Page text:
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Nellie takes on the spotlight at Jonas-owned Belmont eatery

Family ties

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The Jonas name has topped Billboard charts, but when Kevin Jonas Sr. returned to the famous family's nesting grounds in Belmont, North Carolina, he wanted to honor a different Jonas legacy: his grandmother, Nellie.

Born into humble beginnings, Nellie Jonas worked in the textile mills and earned a reputation around small-town Belmont for her soulful home-cooked meals. When she passed away in 2011, Jonas made a commitment to keep her spirit alive in Belmont. That commitment lead Jonas to purchase several storefronts along Belmont's Main Street and combine them to create Nellie's Southern Kitchen.

At 10,000 square feet, the space incorporates elements of old (the restored wood plank ceiling is original to the building and over 100-years old) and new (hand-crafted custom glass light fixtures shaped like bolls of cotton dangle whimsically over the bar).

But the most impressive detail is an ethereal, larger-than-life portrait of Nellie that presides over the dining area. With cotton in her hair, a banjo in one hand and a chicken perched on the other, the Jonas family matriarch smiles wisely.

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"Kevin wants everyone that walks out of here to feel like they've been hugged by Nellie," chef Ben Sholiton says, taking a seat beneath her watchful eye as we chat. Hand-picked by Jonas, Sholiton was tasked with re-working Nellie's signature recipes and bringing them to the masses. No pressure, right?

"The town is full of people that knew Nellie," Sholiton says, "so when they walk in and see something on the menu, they have a preconceived notion of what that should be."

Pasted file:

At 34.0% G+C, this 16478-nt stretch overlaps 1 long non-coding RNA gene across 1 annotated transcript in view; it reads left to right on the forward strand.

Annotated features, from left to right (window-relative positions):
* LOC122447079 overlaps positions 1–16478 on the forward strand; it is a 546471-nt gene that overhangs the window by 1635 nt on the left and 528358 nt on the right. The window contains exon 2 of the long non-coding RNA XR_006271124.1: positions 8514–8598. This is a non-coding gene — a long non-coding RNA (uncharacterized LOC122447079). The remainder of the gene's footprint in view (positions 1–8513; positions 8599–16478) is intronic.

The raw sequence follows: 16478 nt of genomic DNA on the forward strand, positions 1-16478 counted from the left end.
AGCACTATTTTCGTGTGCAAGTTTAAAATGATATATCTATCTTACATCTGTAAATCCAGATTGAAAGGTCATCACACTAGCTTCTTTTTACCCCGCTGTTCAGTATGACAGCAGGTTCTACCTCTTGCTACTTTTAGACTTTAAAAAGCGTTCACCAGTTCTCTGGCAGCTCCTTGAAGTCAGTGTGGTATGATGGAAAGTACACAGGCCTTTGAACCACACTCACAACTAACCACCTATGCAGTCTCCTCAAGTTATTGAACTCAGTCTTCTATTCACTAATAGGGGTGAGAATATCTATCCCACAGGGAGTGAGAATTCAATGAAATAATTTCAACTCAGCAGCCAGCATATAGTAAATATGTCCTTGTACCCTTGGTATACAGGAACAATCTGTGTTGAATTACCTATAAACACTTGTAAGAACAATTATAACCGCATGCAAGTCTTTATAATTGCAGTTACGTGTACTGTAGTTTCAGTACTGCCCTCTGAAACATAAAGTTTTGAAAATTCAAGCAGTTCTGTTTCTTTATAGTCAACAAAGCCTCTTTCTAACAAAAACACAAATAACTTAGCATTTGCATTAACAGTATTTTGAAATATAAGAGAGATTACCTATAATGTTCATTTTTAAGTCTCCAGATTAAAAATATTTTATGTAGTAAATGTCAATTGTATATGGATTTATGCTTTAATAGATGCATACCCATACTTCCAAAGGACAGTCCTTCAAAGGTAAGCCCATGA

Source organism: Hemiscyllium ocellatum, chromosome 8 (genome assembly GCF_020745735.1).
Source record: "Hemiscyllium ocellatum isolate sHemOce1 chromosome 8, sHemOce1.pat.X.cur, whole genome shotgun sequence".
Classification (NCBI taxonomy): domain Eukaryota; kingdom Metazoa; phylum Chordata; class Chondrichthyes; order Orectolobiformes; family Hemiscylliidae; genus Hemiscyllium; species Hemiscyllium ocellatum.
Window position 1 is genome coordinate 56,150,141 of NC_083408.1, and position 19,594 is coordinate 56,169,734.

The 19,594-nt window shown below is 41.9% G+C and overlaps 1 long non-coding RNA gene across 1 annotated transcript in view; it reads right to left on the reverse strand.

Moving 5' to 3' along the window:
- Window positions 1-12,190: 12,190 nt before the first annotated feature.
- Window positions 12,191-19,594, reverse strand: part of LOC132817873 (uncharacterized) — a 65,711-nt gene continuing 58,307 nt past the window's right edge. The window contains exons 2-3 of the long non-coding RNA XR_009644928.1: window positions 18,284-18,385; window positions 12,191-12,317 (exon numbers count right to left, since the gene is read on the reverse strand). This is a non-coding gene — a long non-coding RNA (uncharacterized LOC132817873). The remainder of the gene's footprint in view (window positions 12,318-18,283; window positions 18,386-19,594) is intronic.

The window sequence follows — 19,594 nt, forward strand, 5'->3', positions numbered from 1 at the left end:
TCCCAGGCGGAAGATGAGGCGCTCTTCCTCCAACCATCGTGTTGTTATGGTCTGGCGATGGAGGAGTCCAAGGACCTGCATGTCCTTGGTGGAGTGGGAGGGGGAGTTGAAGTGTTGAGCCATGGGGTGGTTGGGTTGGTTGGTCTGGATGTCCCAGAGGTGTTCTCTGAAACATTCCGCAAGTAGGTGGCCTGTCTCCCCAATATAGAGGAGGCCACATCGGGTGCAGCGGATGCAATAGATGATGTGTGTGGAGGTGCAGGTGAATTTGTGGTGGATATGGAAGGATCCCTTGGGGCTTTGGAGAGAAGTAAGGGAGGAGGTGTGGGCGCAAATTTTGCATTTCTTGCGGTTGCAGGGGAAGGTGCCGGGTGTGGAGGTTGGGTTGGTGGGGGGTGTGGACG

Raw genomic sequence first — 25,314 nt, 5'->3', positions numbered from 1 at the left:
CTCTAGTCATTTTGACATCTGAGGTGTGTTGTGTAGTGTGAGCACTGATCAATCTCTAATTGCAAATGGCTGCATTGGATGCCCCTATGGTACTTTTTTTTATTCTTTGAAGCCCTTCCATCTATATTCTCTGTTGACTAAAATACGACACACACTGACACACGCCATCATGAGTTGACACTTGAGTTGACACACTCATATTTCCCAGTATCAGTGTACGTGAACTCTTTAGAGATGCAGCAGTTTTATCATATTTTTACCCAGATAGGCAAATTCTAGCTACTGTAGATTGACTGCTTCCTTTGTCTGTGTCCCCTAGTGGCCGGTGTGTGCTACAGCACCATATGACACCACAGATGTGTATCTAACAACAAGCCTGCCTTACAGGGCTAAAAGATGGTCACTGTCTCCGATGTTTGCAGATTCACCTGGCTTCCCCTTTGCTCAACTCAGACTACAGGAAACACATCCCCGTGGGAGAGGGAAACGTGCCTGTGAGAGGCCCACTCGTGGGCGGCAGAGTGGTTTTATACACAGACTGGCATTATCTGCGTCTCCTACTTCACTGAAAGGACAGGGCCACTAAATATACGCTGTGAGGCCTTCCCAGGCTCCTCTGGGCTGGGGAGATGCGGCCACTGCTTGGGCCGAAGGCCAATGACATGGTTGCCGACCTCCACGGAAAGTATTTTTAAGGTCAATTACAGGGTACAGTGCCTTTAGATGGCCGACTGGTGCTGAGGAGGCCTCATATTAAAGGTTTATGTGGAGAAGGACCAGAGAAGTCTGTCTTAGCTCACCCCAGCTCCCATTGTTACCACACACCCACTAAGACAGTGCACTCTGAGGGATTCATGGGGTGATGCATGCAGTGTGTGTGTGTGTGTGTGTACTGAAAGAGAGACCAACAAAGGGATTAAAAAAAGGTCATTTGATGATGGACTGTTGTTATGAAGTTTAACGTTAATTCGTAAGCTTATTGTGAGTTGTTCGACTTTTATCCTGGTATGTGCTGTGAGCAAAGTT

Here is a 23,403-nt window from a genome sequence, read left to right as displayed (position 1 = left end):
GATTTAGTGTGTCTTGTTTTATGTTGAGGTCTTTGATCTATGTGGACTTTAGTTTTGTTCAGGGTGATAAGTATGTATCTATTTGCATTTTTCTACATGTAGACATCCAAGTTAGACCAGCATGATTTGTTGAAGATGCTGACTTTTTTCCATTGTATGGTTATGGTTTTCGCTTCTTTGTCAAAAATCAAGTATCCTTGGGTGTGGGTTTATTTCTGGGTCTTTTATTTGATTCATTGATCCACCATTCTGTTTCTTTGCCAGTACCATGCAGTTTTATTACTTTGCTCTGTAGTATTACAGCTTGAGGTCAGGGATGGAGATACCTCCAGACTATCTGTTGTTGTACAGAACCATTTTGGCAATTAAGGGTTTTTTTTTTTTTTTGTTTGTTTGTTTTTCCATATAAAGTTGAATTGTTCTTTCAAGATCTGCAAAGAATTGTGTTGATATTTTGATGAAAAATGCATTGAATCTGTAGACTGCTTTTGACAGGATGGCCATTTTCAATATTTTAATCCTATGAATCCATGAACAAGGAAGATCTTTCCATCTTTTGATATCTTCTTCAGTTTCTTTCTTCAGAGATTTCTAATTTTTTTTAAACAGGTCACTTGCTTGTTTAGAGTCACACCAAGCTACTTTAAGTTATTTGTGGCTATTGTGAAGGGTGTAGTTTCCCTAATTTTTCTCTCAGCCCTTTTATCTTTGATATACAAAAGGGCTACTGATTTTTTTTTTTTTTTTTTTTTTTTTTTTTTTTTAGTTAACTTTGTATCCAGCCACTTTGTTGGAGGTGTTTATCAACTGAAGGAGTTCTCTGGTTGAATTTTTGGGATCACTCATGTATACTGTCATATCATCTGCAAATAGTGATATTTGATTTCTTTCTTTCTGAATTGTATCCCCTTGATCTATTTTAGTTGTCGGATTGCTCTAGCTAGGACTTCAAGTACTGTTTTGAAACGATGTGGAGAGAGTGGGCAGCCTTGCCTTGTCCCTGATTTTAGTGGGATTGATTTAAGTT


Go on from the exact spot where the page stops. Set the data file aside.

For Sholiton, perfecting Nellie's signature Chicken-and-Dumplings was a particular challenge: "I'm a midwestern Jew, so to me, chicken and dumplings is a matzo ball soup," he jokes. "The first time I served chicken and dumplings was to Nellie's daughter, and she went, 'Eww, that's not chicken and dumplings!'"

"It came down to figuring out the dumplings; how to make the chicken right, how to make the broth right. I had the components, knew what it had to look like and taste like. Now how do we make it consistently?"

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Certain secrets, like the fried-chicken recipes, are off the record, but Sholiton isn't shy about his loyalty to local ingredients. "My concept with food is that I want everything local. If it can't be local, I want the best possible." Personally sourced by Sholiton, Nellie's menu is full of Carolina-bred meat and farmer's market produce.

He also keeps things fresh. "I told Kevin, if I do all these fresh ingredients, I'm not using frozen bread," Sholiton says. "So I sold Kevin on hiring a pastry chef."

That pastry chef is Emily Pentecost. She provides all the baked items on Nellie's menu — from appetizer biscuits to the sweet rolls used for burgers — fresh, every morning.

In addition to emphasizing fresh and local ingredients, Sholiton has attempted to tow the tricky line between stick-to-your-ribs southern comfort food and lighter, healthy choices. "There are certain things you can't really mess with," he admits. "You can't make a biscuit low-fat and still have that taste you're looking for. So instead of trying to alter, we try to add on. We try to use those southern ingredients, but with healthier techniques. Instead of frying shrimp, we can grill it. It's about using the ingredients and equipment we have to create those options for people."

Still, "there's just no getting around the unhealthy nature of fried chicken."

Though Ohio-native Sholiton is new to the south, he's no stranger to comfort food. After leaving a career in television and politics for a fresh start, he moved to the Carolinas to attend Johnson & Wales.

Talking with Sholiton, it's easy to see why Jonas chose him to carry out the vision for Nellie's; he takes food personally, just like Nellie did: "Cooking is how I've always shown love," he says. "If someone is going through something rough, it's like a hug."

Besides comfort food and atmosphere, there was one last family legacy that Jonas wanted to incorporate at his new Belmont eatery: music. A stage is set up in the dining room, and live music is played throughout the day — country and a little bit of gospel. Most of the waiters and bartenders are trained musicians, and are known to join the house band on stage.

There's also the rooftop patio that overlooks the intersection on Main Street and Catawba Avenue, where giant white letters on the bar spell out "JONAS," a homage to a certain trio of brothers. While the family's musical legacy is very much a part of this Belmont eatery, it's clear that the true star of the show will always be Nellie.

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